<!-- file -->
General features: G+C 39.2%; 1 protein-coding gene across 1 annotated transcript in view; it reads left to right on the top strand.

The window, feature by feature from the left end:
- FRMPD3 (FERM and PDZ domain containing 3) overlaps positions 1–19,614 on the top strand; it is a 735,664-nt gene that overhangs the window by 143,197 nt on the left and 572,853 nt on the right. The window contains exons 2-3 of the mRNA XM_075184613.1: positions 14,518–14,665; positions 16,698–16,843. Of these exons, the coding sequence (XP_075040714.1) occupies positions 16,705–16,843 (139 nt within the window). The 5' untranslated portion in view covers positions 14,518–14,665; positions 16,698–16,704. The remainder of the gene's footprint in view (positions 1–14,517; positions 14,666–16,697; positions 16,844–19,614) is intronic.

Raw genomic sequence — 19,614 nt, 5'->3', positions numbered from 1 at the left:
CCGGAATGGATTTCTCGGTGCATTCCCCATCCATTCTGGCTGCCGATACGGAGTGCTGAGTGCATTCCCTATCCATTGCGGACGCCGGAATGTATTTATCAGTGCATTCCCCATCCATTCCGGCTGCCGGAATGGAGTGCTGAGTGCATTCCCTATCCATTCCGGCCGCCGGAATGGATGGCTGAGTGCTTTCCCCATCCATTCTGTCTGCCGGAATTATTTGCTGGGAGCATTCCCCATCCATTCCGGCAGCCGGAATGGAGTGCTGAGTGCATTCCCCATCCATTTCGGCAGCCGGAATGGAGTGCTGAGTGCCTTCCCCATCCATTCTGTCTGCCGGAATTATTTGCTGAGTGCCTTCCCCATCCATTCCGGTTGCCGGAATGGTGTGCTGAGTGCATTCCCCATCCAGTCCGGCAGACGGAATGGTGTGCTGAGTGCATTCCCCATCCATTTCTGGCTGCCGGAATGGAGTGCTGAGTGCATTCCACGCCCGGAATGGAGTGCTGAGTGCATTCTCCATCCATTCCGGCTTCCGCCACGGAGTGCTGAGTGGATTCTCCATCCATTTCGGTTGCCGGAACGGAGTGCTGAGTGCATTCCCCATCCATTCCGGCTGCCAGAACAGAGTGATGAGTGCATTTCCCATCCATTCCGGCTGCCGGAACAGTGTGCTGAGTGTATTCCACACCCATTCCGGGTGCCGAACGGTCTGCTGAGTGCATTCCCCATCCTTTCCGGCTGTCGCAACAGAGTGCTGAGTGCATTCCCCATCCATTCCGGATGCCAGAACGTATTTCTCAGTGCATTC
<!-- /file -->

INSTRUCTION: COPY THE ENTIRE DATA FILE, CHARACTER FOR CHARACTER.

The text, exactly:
General features: G+C 39.2%; 1 protein-coding gene across 1 annotated transcript in view; it reads left to right on the top strand.

The window, feature by feature from the left end:
- FRMPD3 (FERM and PDZ domain containing 3) overlaps positions 1–19,614 on the top strand; it is a 735,664-nt gene that overhangs the window by 143,197 nt on the left and 572,853 nt on the right. The window contains exons 2-3 of the mRNA XM_075184613.1: positions 14,518–14,665; positions 16,698–16,843. Of these exons, the coding sequence (XP_075040714.1) occupies positions 16,705–16,843 (139 nt within the window). The 5' untranslated portion in view covers positions 14,518–14,665; positions 16,698–16,704. The remainder of the gene's footprint in view (positions 1–14,517; positions 14,666–16,697; positions 16,844–19,614) is intronic.

Raw genomic sequence — 19,614 nt, 5'->3', positions numbered from 1 at the left:
CCGGAATGGATTTCTCGGTGCATTCCCCATCCATTCTGGCTGCCGATACGGAGTGCTGAGTGCATTCCCTATCCATTGCGGACGCCGGAATGTATTTATCAGTGCATTCCCCATCCATTCCGGCTGCCGGAATGGAGTGCTGAGTGCATTCCCTATCCATTCCGGCCGCCGGAATGGATGGCTGAGTGCTTTCCCCATCCATTCTGTCTGCCGGAATTATTTGCTGGGAGCATTCCCCATCCATTCCGGCAGCCGGAATGGAGTGCTGAGTGCATTCCCCATCCATTTCGGCAGCCGGAATGGAGTGCTGAGTGCCTTCCCCATCCATTCTGTCTGCCGGAATTATTTGCTGAGTGCCTTCCCCATCCATTCCGGTTGCCGGAATGGTGTGCTGAGTGCATTCCCCATCCAGTCCGGCAGACGGAATGGTGTGCTGAGTGCATTCCCCATCCATTTCTGGCTGCCGGAATGGAGTGCTGAGTGCATTCCACGCCCGGAATGGAGTGCTGAGTGCATTCTCCATCCATTCCGGCTTCCGCCACGGAGTGCTGAGTGGATTCTCCATCCATTTCGGTTGCCGGAACGGAGTGCTGAGTGCATTCCCCATCCATTCCGGCTGCCAGAACAGAGTGATGAGTGCATTTCCCATCCATTCCGGCTGCCGGAACAGTGTGCTGAGTGTATTCCACACCCATTCCGGGTGCCGAACGGTCTGCTGAGTGCATTCCCCATCCTTTCCGGCTGTCGCAACAGAGTGCTGAGTGCATTCCCCATCCATTCCGGATGCCAGAACGTATTTCTCAGTGCATTC